(TMU) — Provided humanity doesn’t destroy itself, someday our technology may advance to the point where we can send probes to other star systems to look for tell-tale signs of life on exoplanets.
A new idea in physics, however, inverses this hypothetical to suggest that perhaps we, or our ancient ancestors, may have been (or still are) under a kind of surveillance by an alien civilization that uses robotic probes to keep tabs on the development of life on Earth.
While it may sound like a story right out of a science fiction novel, many physicists say it is completely possible that an advanced alien species would use co-orbitals—relatively nearby space objects that share a similar orbit around the sun—to study our planet and the life that has flourished on it for billions of years.
A new paper and many Search for Extraterrestrial Intelligence (SETI) researchers promote the idea that these alien spy probes may have left an “archeological record” sometime in our distant past—and that we may be able to find the alien technology embedded in co-orbitals near the Earth.
In his recently published paper on the subject, “Looking for Lurkers: Co-orbiters as SETI Observables,” physicist James Benford discusses how co-orbital objects are relatively unknown and sometimes have strange shapes. The nearest, known as “Earth’s Closest Companion,” is 38 times the distance from Earth as the moon.
As stated in the paper’s abstract:
“A recently discovered group of nearby co-orbital objects is an attractive location for extraterrestrial intelligence (ETI) to locate a probe to observe Earth while not being easily seen. These near-Earth objects provide an ideal way to watch our world from a secure natural object. That provides resources an ETI might need: materials, a firm anchor, and concealment.”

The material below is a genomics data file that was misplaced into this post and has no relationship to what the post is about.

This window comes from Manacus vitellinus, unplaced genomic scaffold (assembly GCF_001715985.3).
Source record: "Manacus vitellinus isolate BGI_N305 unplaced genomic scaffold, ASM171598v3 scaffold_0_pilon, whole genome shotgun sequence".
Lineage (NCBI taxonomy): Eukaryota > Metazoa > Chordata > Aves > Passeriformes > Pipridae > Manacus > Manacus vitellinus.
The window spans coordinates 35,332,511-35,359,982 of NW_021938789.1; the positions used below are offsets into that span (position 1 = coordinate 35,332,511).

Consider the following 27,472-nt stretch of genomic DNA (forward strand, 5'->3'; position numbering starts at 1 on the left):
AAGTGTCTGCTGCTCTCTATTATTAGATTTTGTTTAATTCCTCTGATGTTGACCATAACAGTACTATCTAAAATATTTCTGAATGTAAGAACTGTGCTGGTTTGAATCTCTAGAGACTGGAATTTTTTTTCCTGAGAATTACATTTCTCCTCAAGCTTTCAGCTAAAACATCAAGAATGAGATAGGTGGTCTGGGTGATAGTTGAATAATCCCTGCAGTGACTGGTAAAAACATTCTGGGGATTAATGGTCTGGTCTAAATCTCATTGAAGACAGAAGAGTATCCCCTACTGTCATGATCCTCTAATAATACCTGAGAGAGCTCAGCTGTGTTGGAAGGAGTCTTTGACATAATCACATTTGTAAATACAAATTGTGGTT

In the future, co-orbitals may turn out to be the ideal hubs for studying the “technosignatures” of our neighboring exoplanets. SETI and NASA have never studied the co-orbitals closest to Earth in a focused way, nor have they sent any kind of probe to one.
“How likely is it that alien probe would be on one of these co-orbitals, obviously extremely unlikely,” remarked Paul Davies, a physicist and astrobiologist at Arizona State University who has written extensively about the possibility of ET. “But if it costs very little to go take a look, why not? Even if we don’t find E.T., we might find something of interest.”
While finding such a probe may be unlikely, other scientists consider it just as unlikely that in the past 4.5 billion years no alien species has searched the galaxy for signs of life. If they did, and are advanced enough to develop probes that can study planets—which, even in our technological infancy, we’re already doing—it seems likely they would be interested in a planet like the Earth that is so flush with life.
“If we don’t find anything, that means no one has come to look at the life of Earth for over billions of years,” said Benford. “That is a big surprise, a stunning thing.”